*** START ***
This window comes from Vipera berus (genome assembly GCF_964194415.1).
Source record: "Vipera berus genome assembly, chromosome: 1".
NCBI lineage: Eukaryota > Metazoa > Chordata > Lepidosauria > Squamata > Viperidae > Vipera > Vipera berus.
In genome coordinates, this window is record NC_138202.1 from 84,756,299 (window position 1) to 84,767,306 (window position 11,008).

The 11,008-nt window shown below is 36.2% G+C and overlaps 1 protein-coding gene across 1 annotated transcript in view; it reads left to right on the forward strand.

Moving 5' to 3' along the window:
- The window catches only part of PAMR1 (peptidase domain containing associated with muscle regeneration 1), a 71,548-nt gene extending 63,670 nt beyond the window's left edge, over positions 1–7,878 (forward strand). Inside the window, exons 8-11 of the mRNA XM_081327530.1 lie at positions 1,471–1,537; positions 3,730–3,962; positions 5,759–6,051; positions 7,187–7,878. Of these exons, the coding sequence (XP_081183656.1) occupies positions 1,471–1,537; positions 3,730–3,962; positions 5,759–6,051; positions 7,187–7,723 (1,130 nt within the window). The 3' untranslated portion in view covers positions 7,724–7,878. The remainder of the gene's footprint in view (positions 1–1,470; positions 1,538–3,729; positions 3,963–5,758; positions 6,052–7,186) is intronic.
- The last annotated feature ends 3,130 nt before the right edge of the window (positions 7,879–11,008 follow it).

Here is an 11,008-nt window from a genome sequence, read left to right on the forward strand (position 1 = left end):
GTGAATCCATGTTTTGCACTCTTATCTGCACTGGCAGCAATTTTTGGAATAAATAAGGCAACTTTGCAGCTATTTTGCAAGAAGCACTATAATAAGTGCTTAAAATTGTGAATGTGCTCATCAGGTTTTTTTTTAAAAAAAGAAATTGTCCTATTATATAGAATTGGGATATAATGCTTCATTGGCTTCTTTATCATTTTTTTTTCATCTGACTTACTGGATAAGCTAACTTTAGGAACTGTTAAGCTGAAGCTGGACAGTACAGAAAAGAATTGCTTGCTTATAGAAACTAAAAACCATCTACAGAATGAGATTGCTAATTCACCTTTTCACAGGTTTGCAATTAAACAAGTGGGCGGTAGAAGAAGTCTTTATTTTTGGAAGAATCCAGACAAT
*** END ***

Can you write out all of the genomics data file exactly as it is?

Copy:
This window comes from Vipera berus (genome assembly GCF_964194415.1).
Source record: "Vipera berus genome assembly, chromosome: 1".
NCBI lineage: Eukaryota > Metazoa > Chordata > Lepidosauria > Squamata > Viperidae > Vipera > Vipera berus.
In genome coordinates, this window is record NC_138202.1 from 84,756,299 (window position 1) to 84,767,306 (window position 11,008).

The 11,008-nt window shown below is 36.2% G+C and overlaps 1 protein-coding gene across 1 annotated transcript in view; it reads left to right on the forward strand.

Moving 5' to 3' along the window:
- The window catches only part of PAMR1 (peptidase domain containing associated with muscle regeneration 1), a 71,548-nt gene extending 63,670 nt beyond the window's left edge, over positions 1–7,878 (forward strand). Inside the window, exons 8-11 of the mRNA XM_081327530.1 lie at positions 1,471–1,537; positions 3,730–3,962; positions 5,759–6,051; positions 7,187–7,878. Of these exons, the coding sequence (XP_081183656.1) occupies positions 1,471–1,537; positions 3,730–3,962; positions 5,759–6,051; positions 7,187–7,723 (1,130 nt within the window). The 3' untranslated portion in view covers positions 7,724–7,878. The remainder of the gene's footprint in view (positions 1–1,470; positions 1,538–3,729; positions 3,963–5,758; positions 6,052–7,186) is intronic.
- The last annotated feature ends 3,130 nt before the right edge of the window (positions 7,879–11,008 follow it).

Here is an 11,008-nt window from a genome sequence, read left to right on the forward strand (position 1 = left end):
GTGAATCCATGTTTTGCACTCTTATCTGCACTGGCAGCAATTTTTGGAATAAATAAGGCAACTTTGCAGCTATTTTGCAAGAAGCACTATAATAAGTGCTTAAAATTGTGAATGTGCTCATCAGGTTTTTTTTTAAAAAAAGAAATTGTCCTATTATATAGAATTGGGATATAATGCTTCATTGGCTTCTTTATCATTTTTTTTTCATCTGACTTACTGGATAAGCTAACTTTAGGAACTGTTAAGCTGAAGCTGGACAGTACAGAAAAGAATTGCTTGCTTATAGAAACTAAAAACCATCTACAGAATGAGATTGCTAATTCACCTTTTCACAGGTTTGCAATTAAACAAGTGGGCGGTAGAAGAAGTCTTTATTTTTGGAAGAATCCAGACAAT